Iran's Two-Pronged Problem with the Islamic State: At Home and Abroad

Iran's Two-Pronged Problem with the Islamic State: At Home and Abroad

September 11, 2014

<p class="font_7" style=""><span style=""><span style="">The authorities in Iran consider the Islamic State to pose two different kinds of threats to Iranian regional interests and domestic stability. On the one hand, the rise of the Islamic State in Syria and in Iraq threaten Tehran’s geopolitical interests as two of its closest Arab allies – the governments in Damascus and Baghdad – fight to contain the rise of the extremist Sunni and anti-Iran jihadist movement. Accordingly, Tehran’s first priority is to contain the threat of the Islamic State </span></span><span style=""><span style="">to</span></span><span style=""><span style=""> outside of its borders. But recent statements from Iranian officials suggest a heightened degree of fear that the extremist anti-Shi’a message of the Islamic State might find some sympathy among some of Iran’s disgruntled Sunni minority, especially in the Sunni-majority province of Balochistan.</span></span></p>

<p class="font_8">&nbsp;</p>

Iran's Two-Pronged Problem with the Islamic State: At Home and Abroad

Iran's Two-Pronged Problem with the Islamic State: At Home and Abroad

September 11, 2014

<p class="font_7" style=""><span style=""><span style="">The authorities in Iran consider the Islamic State to pose two different kinds of threats to Iranian regional interests and domestic stability. On the one hand, the rise of the Islamic State in Syria and in Iraq threaten Tehran’s geopolitical interests as two of its closest Arab allies – the governments in Damascus and Baghdad – fight to contain the rise of the extremist Sunni and anti-Iran jihadist movement. Accordingly, Tehran’s first priority is to contain the threat of the Islamic State </span></span><span style=""><span style="">to</span></span><span style=""><span style=""> outside of its borders. But recent statements from Iranian officials suggest a heightened degree of fear that the extremist anti-Shi’a message of the Islamic State might find some sympathy among some of Iran’s disgruntled Sunni minority, especially in the Sunni-majority province of Balochistan.</span></span></p>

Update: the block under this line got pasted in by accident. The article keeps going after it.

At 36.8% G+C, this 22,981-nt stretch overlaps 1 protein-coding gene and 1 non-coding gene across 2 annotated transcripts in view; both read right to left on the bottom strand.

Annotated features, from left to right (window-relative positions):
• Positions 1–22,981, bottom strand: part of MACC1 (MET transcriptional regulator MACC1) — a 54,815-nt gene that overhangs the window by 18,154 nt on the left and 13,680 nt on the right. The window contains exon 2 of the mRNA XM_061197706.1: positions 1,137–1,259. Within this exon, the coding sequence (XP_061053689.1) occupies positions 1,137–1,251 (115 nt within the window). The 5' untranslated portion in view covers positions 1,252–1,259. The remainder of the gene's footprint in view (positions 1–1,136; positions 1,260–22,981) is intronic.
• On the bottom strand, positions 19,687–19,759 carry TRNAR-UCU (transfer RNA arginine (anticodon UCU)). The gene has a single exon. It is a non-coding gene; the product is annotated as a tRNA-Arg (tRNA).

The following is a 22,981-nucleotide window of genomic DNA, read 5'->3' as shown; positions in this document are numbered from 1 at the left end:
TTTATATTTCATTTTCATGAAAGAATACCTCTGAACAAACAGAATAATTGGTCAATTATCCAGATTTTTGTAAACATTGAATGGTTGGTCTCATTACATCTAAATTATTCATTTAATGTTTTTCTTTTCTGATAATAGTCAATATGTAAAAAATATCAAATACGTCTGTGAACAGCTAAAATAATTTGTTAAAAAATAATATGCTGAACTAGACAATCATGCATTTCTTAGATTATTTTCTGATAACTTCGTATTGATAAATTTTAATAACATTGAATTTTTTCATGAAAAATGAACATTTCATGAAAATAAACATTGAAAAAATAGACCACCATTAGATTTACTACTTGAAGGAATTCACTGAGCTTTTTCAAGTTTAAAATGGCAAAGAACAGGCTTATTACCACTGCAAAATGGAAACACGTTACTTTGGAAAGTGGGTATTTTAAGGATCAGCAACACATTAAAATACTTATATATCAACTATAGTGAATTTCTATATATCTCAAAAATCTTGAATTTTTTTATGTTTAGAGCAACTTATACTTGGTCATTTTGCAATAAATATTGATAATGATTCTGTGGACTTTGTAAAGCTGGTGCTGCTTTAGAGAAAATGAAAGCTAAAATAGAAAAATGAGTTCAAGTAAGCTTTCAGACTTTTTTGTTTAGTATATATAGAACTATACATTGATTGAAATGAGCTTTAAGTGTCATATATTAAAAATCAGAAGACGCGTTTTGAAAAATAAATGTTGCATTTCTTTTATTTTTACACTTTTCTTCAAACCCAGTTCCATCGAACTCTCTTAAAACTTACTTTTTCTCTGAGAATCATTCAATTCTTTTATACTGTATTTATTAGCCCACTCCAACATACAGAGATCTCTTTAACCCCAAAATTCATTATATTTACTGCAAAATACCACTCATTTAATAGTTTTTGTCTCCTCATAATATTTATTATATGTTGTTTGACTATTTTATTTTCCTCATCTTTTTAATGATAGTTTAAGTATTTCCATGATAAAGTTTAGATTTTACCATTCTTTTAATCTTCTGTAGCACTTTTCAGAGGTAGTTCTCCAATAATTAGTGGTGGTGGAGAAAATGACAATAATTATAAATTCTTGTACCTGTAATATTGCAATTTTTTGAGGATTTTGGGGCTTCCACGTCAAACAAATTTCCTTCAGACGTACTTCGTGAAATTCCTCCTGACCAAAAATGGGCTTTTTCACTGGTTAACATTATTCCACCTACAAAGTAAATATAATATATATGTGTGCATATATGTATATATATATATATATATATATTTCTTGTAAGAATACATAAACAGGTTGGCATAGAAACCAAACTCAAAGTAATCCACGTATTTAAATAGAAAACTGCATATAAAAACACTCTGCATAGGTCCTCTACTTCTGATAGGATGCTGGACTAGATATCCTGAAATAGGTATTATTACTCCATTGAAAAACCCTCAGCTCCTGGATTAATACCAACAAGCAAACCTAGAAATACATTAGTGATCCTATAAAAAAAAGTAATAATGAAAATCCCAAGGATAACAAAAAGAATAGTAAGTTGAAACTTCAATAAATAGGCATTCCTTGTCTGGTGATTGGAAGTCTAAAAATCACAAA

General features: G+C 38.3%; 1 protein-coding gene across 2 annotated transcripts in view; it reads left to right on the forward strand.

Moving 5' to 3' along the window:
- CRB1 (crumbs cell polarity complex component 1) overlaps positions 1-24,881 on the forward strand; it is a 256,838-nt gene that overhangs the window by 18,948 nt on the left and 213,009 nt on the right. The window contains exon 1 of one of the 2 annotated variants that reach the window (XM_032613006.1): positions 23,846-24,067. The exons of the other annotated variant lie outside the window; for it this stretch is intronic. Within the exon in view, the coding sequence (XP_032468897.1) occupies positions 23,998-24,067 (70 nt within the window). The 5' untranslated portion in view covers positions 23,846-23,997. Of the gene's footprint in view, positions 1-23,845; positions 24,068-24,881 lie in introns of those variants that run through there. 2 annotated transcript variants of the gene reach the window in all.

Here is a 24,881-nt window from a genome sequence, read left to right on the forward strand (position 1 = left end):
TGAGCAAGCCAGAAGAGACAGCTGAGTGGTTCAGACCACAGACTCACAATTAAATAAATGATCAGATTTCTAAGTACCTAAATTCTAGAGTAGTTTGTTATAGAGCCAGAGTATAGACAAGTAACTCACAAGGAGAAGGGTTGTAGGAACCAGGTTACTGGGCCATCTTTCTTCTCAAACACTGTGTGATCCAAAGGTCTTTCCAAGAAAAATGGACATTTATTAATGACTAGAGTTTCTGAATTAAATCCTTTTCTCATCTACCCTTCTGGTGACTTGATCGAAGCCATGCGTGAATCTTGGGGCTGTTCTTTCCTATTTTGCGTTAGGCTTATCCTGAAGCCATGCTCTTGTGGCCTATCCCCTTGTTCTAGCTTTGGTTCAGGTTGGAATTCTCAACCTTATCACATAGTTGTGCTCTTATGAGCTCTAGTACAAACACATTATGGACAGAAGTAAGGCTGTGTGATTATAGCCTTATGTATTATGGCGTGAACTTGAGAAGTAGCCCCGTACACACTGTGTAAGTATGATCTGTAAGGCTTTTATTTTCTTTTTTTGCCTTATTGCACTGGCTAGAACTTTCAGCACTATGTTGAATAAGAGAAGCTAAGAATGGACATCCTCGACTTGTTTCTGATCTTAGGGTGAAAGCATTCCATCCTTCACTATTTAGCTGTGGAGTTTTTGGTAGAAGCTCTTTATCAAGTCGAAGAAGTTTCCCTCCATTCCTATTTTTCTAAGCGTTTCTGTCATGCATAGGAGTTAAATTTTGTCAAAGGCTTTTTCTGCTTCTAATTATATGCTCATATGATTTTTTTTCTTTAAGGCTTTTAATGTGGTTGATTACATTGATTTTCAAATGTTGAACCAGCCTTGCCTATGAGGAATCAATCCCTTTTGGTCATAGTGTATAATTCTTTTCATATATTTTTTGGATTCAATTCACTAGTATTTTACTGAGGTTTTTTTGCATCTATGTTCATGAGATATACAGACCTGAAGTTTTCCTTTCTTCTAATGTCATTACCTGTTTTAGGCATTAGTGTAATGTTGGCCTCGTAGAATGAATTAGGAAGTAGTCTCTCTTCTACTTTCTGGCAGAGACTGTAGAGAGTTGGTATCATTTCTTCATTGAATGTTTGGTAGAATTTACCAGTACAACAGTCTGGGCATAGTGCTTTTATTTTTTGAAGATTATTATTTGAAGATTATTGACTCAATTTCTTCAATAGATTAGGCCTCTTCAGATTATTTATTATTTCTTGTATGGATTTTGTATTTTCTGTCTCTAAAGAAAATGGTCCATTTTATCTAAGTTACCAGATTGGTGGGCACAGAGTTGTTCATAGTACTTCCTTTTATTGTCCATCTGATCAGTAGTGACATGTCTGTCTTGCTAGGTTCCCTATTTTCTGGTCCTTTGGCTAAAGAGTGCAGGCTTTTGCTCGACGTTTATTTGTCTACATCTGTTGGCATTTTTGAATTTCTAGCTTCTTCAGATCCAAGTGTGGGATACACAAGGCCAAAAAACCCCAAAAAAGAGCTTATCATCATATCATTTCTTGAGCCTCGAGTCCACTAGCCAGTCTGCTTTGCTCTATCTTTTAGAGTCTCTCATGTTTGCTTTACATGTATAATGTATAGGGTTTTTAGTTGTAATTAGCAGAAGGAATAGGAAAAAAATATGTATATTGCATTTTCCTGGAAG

<p class="font_8">&nbsp;</p>

Iran's Two-Pronged Problem with the Islamic State: At Home and Abroad

Iran's Two-Pronged Problem with the Islamic State: At Home and Abroad

September 11, 2014

<p class="font_7" style=""><span style=""><span style="">The authorities in Iran consider the Islamic State to pose two different kinds of threats to Iranian regional interests and domestic stability. On the one hand, the rise of the Islamic State in Syria and in Iraq threaten Tehran’s geopolitical interests as two of its closest Arab allies – the governments in Damascus and Baghdad – fight to contain the rise of the extremist Sunni and anti-Iran jihadist movement. Accordingly, Tehran’s first priority is to contain the threat of the Islamic State </span></span><span style=""><span style="">to</span></span><span style=""><span style=""> outside of its borders. But recent statements from Iranian officials suggest a heightened degree of fear that the extremist anti-Shi’a message of the Islamic State might find some sympathy among some of Iran’s disgruntled Sunni minority, especially in the Sunni-majority province of Balochistan.</span></span></p>

<p class="font_8">&nbsp;</p>

Iran's Two-Pronged Problem with the Islamic State: At Home and Abroad

Iran's Two-Pronged Problem with the Islamic State: At Home and Abroad

September 11, 2014

<p class="font_7" style=""><span style=""><span style="">The authorities in Iran consider the Islamic State to pose two different kinds of threats to Iranian regional interests and domestic stability. On the one hand, the rise of the Islamic State in Syria and in Iraq threaten Tehran’s geopolitical interests as two of its closest Arab allies – the governments in Damascus and Baghdad – fight to contain the rise of the extremist Sunni and anti-Iran jihadist movement. Accordingly, Tehran’s first priority is to contain the threat of the Islamic State </span></span><span style=""><span style="">to</span></span><span style=""><span style=""> outside of its borders. But recent statements from Iranian officials suggest a heightened degree of fear that the extremist anti-Shi’a message of the Islamic State might find some sympathy among some of Iran’s disgruntled Sunni minority, especially in the Sunni-majority province of Balochistan.</span></span></p>

<p class="font_8">&nbsp;</p>